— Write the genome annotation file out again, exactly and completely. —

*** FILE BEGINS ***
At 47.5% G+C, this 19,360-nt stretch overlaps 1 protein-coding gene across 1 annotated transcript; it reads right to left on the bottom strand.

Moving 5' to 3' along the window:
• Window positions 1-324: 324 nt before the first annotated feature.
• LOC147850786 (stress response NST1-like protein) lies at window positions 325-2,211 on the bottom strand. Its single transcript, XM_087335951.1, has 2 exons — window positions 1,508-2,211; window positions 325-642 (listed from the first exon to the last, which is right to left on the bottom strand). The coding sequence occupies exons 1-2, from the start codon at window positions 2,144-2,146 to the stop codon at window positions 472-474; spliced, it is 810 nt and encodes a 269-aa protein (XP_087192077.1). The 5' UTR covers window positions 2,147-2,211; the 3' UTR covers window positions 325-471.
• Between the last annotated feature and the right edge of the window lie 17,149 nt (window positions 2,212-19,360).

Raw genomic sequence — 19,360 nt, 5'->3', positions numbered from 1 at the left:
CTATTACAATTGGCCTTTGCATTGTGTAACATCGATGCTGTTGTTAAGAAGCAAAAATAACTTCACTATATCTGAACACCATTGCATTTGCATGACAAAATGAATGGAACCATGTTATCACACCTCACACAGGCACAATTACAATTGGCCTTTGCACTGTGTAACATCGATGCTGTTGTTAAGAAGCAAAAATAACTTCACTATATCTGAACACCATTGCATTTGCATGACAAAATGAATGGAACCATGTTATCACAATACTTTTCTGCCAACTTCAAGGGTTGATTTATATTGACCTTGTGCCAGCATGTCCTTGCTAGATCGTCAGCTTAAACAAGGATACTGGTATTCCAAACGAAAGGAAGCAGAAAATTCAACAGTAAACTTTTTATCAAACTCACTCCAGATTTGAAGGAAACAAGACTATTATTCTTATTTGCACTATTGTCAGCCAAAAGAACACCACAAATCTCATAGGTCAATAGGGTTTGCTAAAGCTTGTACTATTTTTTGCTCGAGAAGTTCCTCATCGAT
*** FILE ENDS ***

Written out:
At 47.5% G+C, this 19,360-nt stretch overlaps 1 protein-coding gene across 1 annotated transcript; it reads right to left on the bottom strand.

Moving 5' to 3' along the window:
• Window positions 1-324: 324 nt before the first annotated feature.
• LOC147850786 (stress response NST1-like protein) lies at window positions 325-2,211 on the bottom strand. Its single transcript, XM_087335951.1, has 2 exons — window positions 1,508-2,211; window positions 325-642 (listed from the first exon to the last, which is right to left on the bottom strand). The coding sequence occupies exons 1-2, from the start codon at window positions 2,144-2,146 to the stop codon at window positions 472-474; spliced, it is 810 nt and encodes a 269-aa protein (XP_087192077.1). The 5' UTR covers window positions 2,147-2,211; the 3' UTR covers window positions 325-471.
• Between the last annotated feature and the right edge of the window lie 17,149 nt (window positions 2,212-19,360).

Raw genomic sequence — 19,360 nt, 5'->3', positions numbered from 1 at the left:
CTATTACAATTGGCCTTTGCATTGTGTAACATCGATGCTGTTGTTAAGAAGCAAAAATAACTTCACTATATCTGAACACCATTGCATTTGCATGACAAAATGAATGGAACCATGTTATCACACCTCACACAGGCACAATTACAATTGGCCTTTGCACTGTGTAACATCGATGCTGTTGTTAAGAAGCAAAAATAACTTCACTATATCTGAACACCATTGCATTTGCATGACAAAATGAATGGAACCATGTTATCACAATACTTTTCTGCCAACTTCAAGGGTTGATTTATATTGACCTTGTGCCAGCATGTCCTTGCTAGATCGTCAGCTTAAACAAGGATACTGGTATTCCAAACGAAAGGAAGCAGAAAATTCAACAGTAAACTTTTTATCAAACTCACTCCAGATTTGAAGGAAACAAGACTATTATTCTTATTTGCACTATTGTCAGCCAAAAGAACACCACAAATCTCATAGGTCAATAGGGTTTGCTAAAGCTTGTACTATTTTTTGCTCGAGAAGTTCCTCATCGAT